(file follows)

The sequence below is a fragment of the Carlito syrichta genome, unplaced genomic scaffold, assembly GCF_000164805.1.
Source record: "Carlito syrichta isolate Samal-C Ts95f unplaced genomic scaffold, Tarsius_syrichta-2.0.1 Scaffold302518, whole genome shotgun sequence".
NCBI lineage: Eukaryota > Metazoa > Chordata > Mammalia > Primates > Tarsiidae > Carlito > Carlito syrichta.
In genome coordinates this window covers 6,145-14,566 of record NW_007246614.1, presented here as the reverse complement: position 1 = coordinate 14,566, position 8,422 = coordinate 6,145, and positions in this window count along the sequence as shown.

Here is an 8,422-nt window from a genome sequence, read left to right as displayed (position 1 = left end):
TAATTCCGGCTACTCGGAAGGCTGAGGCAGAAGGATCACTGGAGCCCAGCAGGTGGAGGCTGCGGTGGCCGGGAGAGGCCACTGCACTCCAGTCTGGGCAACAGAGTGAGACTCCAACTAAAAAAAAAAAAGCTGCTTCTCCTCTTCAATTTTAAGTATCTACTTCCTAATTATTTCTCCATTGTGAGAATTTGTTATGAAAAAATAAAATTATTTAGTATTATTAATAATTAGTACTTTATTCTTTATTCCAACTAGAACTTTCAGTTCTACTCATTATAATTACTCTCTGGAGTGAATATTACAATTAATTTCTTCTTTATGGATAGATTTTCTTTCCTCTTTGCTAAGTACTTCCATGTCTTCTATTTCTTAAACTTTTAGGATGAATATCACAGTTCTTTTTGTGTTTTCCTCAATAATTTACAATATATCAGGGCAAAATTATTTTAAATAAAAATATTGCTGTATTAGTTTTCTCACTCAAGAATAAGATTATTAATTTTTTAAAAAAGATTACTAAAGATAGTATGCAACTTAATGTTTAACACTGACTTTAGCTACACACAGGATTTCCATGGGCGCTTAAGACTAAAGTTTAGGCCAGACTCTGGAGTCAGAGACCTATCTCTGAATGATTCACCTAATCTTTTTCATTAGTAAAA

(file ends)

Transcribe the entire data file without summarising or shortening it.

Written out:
The sequence below is a fragment of the Carlito syrichta genome, unplaced genomic scaffold, assembly GCF_000164805.1.
Source record: "Carlito syrichta isolate Samal-C Ts95f unplaced genomic scaffold, Tarsius_syrichta-2.0.1 Scaffold302518, whole genome shotgun sequence".
NCBI lineage: Eukaryota > Metazoa > Chordata > Mammalia > Primates > Tarsiidae > Carlito > Carlito syrichta.
In genome coordinates this window covers 6,145-14,566 of record NW_007246614.1, presented here as the reverse complement: position 1 = coordinate 14,566, position 8,422 = coordinate 6,145, and positions in this window count along the sequence as shown.

Here is an 8,422-nt window from a genome sequence, read left to right as displayed (position 1 = left end):
TAATTCCGGCTACTCGGAAGGCTGAGGCAGAAGGATCACTGGAGCCCAGCAGGTGGAGGCTGCGGTGGCCGGGAGAGGCCACTGCACTCCAGTCTGGGCAACAGAGTGAGACTCCAACTAAAAAAAAAAAAGCTGCTTCTCCTCTTCAATTTTAAGTATCTACTTCCTAATTATTTCTCCATTGTGAGAATTTGTTATGAAAAAATAAAATTATTTAGTATTATTAATAATTAGTACTTTATTCTTTATTCCAACTAGAACTTTCAGTTCTACTCATTATAATTACTCTCTGGAGTGAATATTACAATTAATTTCTTCTTTATGGATAGATTTTCTTTCCTCTTTGCTAAGTACTTCCATGTCTTCTATTTCTTAAACTTTTAGGATGAATATCACAGTTCTTTTTGTGTTTTCCTCAATAATTTACAATATATCAGGGCAAAATTATTTTAAATAAAAATATTGCTGTATTAGTTTTCTCACTCAAGAATAAGATTATTAATTTTTTAAAAAAGATTACTAAAGATAGTATGCAACTTAATGTTTAACACTGACTTTAGCTACACACAGGATTTCCATGGGCGCTTAAGACTAAAGTTTAGGCCAGACTCTGGAGTCAGAGACCTATCTCTGAATGATTCACCTAATCTTTTTCATTAGTAAAA